Landscape architects, landscape designers, and horticulturists all play important roles in our green spaces, but few gardeners can differentiate among them. Here's a quick look at each.
A landscape architect is like an attorney who must pass the bar exam before he or she can practice law.
Landscape architecture is the art and science of analysis, planning, design, management, preservation, and rehabilitation of land, according to the American Society of Landscape Architects. Landscape architects' expertise includes site planning, garden design, environments, restoration, land-use planning, and historic preservation.
Landscape designers Doug Bettinger, left, and Matt Kowalski of FloraLandscape look over plans for a project at Epworth United Methodist Church.
“We try to create a usable space for our clients,” says Tim Backbrader of Land Design, 126 West Front St., Perrysburg. “Usually it is on a large scale like roads, bridges, retaining walls, retention ponds, and wetlands.”
Public parks, parkways, corporate office buildings, management of large wilderness areas, and residential gardens are some typical projects for landscape architects.
They are required to take a two-day exam that covers liability issues, engineering, plant material, construction techniques, professional practice, and contracts.
Before taking the test, they are required to apprentice for two years under a landscape architect.
You can see some of Land Design's work in front of the Valentine Theatre in downtown Toledo, the Maumee River crossings and landings on both sides of the river, and planning and site development for the Mercy Children's Hospital.
“We do much more than residential landscape design. Usually we come up with the grand vision of what something will become and how a space will be used,” says Mr. Bockbrader, chairman of the American Society of Landscape Architects for the Maumee Valley section.
He says, “My favorite part of this job is seeing people use and enjoy the space as we intended when we designed it.”
A landscape designer uses plant material to paint a beautiful and useful space. Depending on the designer's experience, the concept can be large or small.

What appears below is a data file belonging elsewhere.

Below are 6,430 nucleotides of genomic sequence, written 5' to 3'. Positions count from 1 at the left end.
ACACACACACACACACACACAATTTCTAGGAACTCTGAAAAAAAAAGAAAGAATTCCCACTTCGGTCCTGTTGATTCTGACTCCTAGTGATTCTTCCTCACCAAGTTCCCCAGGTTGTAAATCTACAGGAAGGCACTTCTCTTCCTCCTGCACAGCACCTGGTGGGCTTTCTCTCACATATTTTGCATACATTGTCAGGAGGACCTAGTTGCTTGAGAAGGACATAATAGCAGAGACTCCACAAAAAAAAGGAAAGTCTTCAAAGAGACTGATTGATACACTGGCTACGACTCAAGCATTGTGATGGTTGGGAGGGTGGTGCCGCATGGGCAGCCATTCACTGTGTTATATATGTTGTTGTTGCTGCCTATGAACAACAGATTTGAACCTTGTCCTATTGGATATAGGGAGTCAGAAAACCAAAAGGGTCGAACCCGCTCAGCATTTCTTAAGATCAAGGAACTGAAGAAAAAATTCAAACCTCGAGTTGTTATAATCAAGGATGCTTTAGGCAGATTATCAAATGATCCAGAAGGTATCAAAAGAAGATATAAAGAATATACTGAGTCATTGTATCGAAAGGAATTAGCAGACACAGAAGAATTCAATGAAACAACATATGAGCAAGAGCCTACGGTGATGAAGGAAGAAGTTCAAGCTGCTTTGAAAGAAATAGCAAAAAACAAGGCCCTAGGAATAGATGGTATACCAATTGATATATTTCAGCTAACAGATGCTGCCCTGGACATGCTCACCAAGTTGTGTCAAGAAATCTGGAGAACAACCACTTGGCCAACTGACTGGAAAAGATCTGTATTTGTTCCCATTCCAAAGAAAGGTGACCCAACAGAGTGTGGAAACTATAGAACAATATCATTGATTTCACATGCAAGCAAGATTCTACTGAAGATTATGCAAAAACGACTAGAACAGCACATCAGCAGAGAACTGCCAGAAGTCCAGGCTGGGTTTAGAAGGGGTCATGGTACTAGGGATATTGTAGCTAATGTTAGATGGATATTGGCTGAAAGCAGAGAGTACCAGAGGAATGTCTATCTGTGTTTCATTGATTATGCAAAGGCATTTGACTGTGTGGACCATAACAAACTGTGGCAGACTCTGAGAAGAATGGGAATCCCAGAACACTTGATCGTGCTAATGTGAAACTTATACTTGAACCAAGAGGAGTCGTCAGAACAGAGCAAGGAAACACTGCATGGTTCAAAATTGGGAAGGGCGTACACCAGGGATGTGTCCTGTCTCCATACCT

Landscape designers are not required to have college degrees, and their training and experience can vary widely.
“A good designer has experience in horticulture, site analysis, soil conditions, and can fit plant material to fit a customer's setting,” says Doug Bettinger, chairman of the landscape design firm FloraLandscape, Inc., 130 Elmdale Rd.
According to the Ohio Nursery and Landscape Association, a professionally trained and experienced landscape designer can prepare a detailed landscape design. Landscape architects generally are needed when complex situations require design of extensive hardscapes such as sidewalks or roads, changes in drainage pat- terns and grades, and when other complex construction issues are to be included in a project.
Mr. Bettinger started FloraLandscape in 1979. He is on the board of directors for the Ohio Nursery and Landscape Association. “I enjoy the immediate gratification of growing something. Now as my company has grown, I enjoy developing people and helping them with their careers,” he says.
Designs that include many projects like outdoor cook centers, patios, and water gardens are some of their favorites. “It feels good to create an outdoor space that the whole family will use,” says Mr. Bettinger.
A horticulturalist is the doctor of the gardening world. “We focus on the science of plants, fruits, diseases, and bugs,” says Amy Stone, Ohio State University horticulturalist. “Usually we are answering questions about problems that are popping up in the landscape. Many horticulturalists will specialize in different areas of crop science.”
Horticulturalists must have at least a bachelor's degree. Some pursue advanced degrees in specialized areas.
A horticulturalist is also a generalist, says Mr. Bettinger. “These scientists are usually out in the field helping growers with everyday problems.”
Ms. Stone is a Lucas County extension agent in charge of urban horticulture. She answers many questions about problems in the landscape from her office at Toledo Botanical Garden. She says knowing who to contact for a specific problem is a large part of her job. “Since we have studied the basic plant growth and development process, it helps us solve problems in many different applications.”
“I enjoy the variety in the things I do,” says Ms. Stone. “Every day there is something new to learn. It is very gratifying when I know that I have helped someone solve a mystery.”
All three professionals recommend plotting a strategy before you load your car with plants. A good design will keep your plants healthy and they will look spectacular as the years go by.
Kelly Heidbreder is The Blade's garden writer. E-mail her at email@example.com.
Guidelines: Please keep your comments smart and civil. Don't attack other readers personally, and keep your language decent. Comments that violate these standards, or our privacy statement or visitor's agreement, are subject to being removed and commenters are subject to being banned. To post comments, you must be a registered user on toledoblade.com. To find out more, please visit the FAQ.